“Despite stubborn heat and wind over the Labor Day weekend, firefighters battling the Rim fire burning into Yosemite National Park tightened their grip around the historic blaze and turned their focus to what caused it. …
“Full containment isn’t expected for two weeks — the area burned is larger than Dallas or San Diego — and investigators aren’t sure what started it.
“For nearly two weeks, the nation has been transfixed by wildfire spreading through Yosemite National Park, threatening to pollute San Francisco’s water supply and destroy some of America’s most cherished landscapes. As terrible as the Rim Fire seems, though, the question of its long-term effects, and whether in some ways it could actually be ecologically beneficial, is a complicated one.”
“As the Rim fire has burned into Yosemite National Park and into the record books, it has been watched around the world. From Washington, D.C., National Park Service Director Jon Jarvis said he monitored the blaze’s progress daily as flames threatened Sierra Nevada communities, ancient sequoia groves and the reservoir that holds San Francisco’s water supply.
“On Saturday, he went to see the blaze firsthand.”
“As the Rim Fire continues to roar in and around Yosemite National Park, a debate is buzzing over how much political gridlock in Washington is affecting the ability to prevent and fight wildfires across California and beyond.”
From the San Francisco Public Utilities Commission (SFPUC), dated August 28:
“Water — There is no change or impact to the delivery of high quality water from Hetch Hetchy Reservoir. As a precautionary measure, and consistent with normal system operations, we have increased the amount of water delivery from Hetch Hetchy to our local reservoirs in the Alameda and Peninsula areas. We continue to meet all our customer needs for water. Turbidity levels remain at 0.2 NTU, unchanged since before the fire began.
“Power — All of San Francisco’s municipal electric customers continue to b
“The giant wildfire burning in and around Yosemite National Park struck the shores of the Hetch Hetchy Reservoir Tuesday, threatening the famously pure mountain water that feeds the taps of 2.6 million Bay Area residents.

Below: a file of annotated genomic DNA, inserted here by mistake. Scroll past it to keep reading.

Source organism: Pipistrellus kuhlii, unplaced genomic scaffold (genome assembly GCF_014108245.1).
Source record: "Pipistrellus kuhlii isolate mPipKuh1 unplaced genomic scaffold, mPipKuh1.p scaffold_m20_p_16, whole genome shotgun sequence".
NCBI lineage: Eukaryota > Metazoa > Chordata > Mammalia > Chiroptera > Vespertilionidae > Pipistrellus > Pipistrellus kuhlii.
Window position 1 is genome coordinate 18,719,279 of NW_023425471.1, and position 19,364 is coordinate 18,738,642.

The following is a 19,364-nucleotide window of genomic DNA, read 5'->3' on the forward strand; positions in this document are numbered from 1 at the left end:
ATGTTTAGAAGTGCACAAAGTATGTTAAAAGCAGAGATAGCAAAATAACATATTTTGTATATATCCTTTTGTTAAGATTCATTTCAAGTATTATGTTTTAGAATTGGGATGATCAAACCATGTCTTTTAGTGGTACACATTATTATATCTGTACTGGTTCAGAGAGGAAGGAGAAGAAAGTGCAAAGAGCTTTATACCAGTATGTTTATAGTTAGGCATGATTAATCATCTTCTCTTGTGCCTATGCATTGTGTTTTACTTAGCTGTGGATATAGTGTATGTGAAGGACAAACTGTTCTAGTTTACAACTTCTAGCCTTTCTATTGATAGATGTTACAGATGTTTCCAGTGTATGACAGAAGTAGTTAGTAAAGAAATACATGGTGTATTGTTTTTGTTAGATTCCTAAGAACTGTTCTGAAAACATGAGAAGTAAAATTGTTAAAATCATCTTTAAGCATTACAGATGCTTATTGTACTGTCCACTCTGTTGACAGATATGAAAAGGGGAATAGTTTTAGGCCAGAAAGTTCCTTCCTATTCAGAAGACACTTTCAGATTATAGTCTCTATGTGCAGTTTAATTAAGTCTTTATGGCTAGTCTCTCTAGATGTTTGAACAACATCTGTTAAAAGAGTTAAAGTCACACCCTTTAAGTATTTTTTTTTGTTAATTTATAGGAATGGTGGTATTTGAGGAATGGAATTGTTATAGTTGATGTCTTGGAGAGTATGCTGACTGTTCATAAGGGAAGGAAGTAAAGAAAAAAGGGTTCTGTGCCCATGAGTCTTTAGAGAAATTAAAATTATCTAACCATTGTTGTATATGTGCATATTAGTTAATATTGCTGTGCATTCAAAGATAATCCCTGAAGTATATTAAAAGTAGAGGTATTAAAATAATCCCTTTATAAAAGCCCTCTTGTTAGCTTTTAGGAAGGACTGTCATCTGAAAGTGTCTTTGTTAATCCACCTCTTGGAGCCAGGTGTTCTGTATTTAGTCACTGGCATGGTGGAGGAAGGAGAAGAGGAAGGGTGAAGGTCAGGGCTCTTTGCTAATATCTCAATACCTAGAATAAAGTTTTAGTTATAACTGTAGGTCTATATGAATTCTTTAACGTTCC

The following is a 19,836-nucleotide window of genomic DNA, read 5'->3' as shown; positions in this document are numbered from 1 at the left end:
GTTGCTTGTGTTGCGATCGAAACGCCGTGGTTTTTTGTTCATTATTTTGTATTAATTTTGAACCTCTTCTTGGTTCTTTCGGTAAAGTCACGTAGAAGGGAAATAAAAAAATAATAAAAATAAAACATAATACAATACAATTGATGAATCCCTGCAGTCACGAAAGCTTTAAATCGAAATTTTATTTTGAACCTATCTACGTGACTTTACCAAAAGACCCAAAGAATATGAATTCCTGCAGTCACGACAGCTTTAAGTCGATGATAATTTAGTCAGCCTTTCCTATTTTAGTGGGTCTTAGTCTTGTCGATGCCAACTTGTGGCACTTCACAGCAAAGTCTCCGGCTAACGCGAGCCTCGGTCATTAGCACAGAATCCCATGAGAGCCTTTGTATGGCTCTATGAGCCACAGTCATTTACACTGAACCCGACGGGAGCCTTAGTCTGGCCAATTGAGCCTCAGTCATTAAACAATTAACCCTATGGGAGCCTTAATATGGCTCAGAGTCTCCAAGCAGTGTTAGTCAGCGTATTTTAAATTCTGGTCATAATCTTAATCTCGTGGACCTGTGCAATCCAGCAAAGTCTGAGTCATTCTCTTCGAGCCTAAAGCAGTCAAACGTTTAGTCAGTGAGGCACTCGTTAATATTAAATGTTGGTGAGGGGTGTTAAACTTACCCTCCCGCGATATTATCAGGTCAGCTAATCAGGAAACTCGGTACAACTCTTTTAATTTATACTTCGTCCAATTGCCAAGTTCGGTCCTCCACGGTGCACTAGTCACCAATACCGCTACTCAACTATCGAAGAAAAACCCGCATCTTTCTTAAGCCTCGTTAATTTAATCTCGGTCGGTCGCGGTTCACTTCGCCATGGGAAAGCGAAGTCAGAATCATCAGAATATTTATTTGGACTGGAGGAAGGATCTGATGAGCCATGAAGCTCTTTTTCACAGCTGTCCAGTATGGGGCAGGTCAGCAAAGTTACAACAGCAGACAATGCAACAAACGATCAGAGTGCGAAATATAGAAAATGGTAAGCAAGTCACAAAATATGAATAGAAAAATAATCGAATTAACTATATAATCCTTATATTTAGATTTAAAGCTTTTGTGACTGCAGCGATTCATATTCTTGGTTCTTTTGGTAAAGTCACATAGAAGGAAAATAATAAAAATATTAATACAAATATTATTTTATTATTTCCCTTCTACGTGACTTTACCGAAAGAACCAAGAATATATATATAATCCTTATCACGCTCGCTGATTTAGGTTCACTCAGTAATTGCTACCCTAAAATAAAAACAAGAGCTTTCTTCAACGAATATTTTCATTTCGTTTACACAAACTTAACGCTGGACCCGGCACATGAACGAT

“San Francisco water managers, who operate the reservoir, reported that water quality had not been compromised.
“With an enormous wildfire in the Sierra Nevada posing a potential threat to San Francisco’s water supply, city officials were busy planning Monday how to divert water from other sources in case their main reservoir — the Hetch Hetchy, which sits 170 miles east of the city and serves about 2.6 million people — were to grow clouded with falling ash.”
From the San Francisco Public Utilities Commission (SFPUC):
“There continues to be no change or impact to water quality or delivery from the Hetch Hetchy Reservoir. …
“On Monday morning 70 crew members were dispatched to Cherry Oil Road and the Kirkwood Power House to continue assessment and repair work along the roadway and at the powerhouse. … All of San Francisco’s municipal customers continue to be fully supplied; there will be no interruption in electric service.
“Last month, the National Park Service was granted a five-month extension of the Merced River Plan by a federal court. This is the third attempt to finalize the Merced River Plan for Yosemite National Park since the flood of 1997, which heavily damaged facilities and structures in Yosemite Valley.”
The National Park Service’s proposed Merced River Plan was the forum topic with KQED Host Michael Krasny and these guests: Greg Adair, director of Friends of Yosemite Valley; Paul Rogers, environment reporter for the San Jose Mercury News and managing editor of KQED’s science and environment unit; Ron Sundergill, senior director of the pacific region at the National Parks Conservation Association, which supports the Merced River plan for Yosemite; Tom McClintock, representative of the 4th District of the U.S.
“A National Park Service plan to remake Yosemite National Park aims to restore meadows, reduce traffic congestion and scale back human activity. But it is igniting a fierce debate among environmentalists, campers and state officials about whether these lands are meant to be nature preserves, tourist destinations or both.
“Yosemite National Park‘s long-running effort to finish a protection plan for the Merced River will take a little longer.
“The U.S. District Court in Fresno Thursday granted a delay in the controversial plan until Dec. 31. It was supposed to be completed by July 31 — a date set by a previous request for a delay. Yosemite needs time to process more than 30,000 comments received this year on the draft.”
“The Merced River, which runs through the heart of the mile-wide Yosemite Valley, is at the core of the planning process for the future: How to deal with recurring flood issues – remember the flood of winter 1996-97? How to deal with the potential of significant rock falls – remember the 2008 Glacier Point rock fall? How to preserve and restore wild and scenic features of the river.”